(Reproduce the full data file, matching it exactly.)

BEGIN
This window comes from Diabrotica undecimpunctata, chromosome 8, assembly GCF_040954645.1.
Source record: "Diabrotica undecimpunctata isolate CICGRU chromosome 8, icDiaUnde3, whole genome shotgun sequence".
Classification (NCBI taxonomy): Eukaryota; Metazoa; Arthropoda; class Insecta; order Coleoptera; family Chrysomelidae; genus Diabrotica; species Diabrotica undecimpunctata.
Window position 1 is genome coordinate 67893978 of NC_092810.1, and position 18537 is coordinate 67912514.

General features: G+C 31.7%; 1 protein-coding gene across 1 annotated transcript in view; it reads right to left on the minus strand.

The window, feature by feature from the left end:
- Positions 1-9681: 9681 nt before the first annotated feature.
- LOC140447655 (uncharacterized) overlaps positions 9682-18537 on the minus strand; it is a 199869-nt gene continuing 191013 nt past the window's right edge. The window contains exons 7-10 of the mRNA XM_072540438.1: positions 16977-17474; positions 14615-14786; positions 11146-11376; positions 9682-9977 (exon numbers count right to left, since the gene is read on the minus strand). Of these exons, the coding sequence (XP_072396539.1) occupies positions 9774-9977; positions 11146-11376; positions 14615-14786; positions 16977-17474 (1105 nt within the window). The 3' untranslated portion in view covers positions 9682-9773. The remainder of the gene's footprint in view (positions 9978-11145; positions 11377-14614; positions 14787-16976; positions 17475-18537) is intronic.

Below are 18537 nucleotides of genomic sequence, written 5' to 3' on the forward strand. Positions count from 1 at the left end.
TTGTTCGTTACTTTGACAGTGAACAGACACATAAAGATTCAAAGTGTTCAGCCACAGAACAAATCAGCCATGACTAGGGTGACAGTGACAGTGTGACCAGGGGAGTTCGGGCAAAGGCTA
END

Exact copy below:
This window comes from Diabrotica undecimpunctata, chromosome 8, assembly GCF_040954645.1.
Source record: "Diabrotica undecimpunctata isolate CICGRU chromosome 8, icDiaUnde3, whole genome shotgun sequence".
Classification (NCBI taxonomy): Eukaryota; Metazoa; Arthropoda; class Insecta; order Coleoptera; family Chrysomelidae; genus Diabrotica; species Diabrotica undecimpunctata.
Window position 1 is genome coordinate 67893978 of NC_092810.1, and position 18537 is coordinate 67912514.

General features: G+C 31.7%; 1 protein-coding gene across 1 annotated transcript in view; it reads right to left on the minus strand.

The window, feature by feature from the left end:
- Positions 1-9681: 9681 nt before the first annotated feature.
- LOC140447655 (uncharacterized) overlaps positions 9682-18537 on the minus strand; it is a 199869-nt gene continuing 191013 nt past the window's right edge. The window contains exons 7-10 of the mRNA XM_072540438.1: positions 16977-17474; positions 14615-14786; positions 11146-11376; positions 9682-9977 (exon numbers count right to left, since the gene is read on the minus strand). Of these exons, the coding sequence (XP_072396539.1) occupies positions 9774-9977; positions 11146-11376; positions 14615-14786; positions 16977-17474 (1105 nt within the window). The 3' untranslated portion in view covers positions 9682-9773. The remainder of the gene's footprint in view (positions 9978-11145; positions 11377-14614; positions 14787-16976; positions 17475-18537) is intronic.

Below are 18537 nucleotides of genomic sequence, written 5' to 3' on the forward strand. Positions count from 1 at the left end.
TTGTTCGTTACTTTGACAGTGAACAGACACATAAAGATTCAAAGTGTTCAGCCACAGAACAAATCAGCCATGACTAGGGTGACAGTGACAGTGTGACCAGGGGAGTTCGGGCAAAGGCTA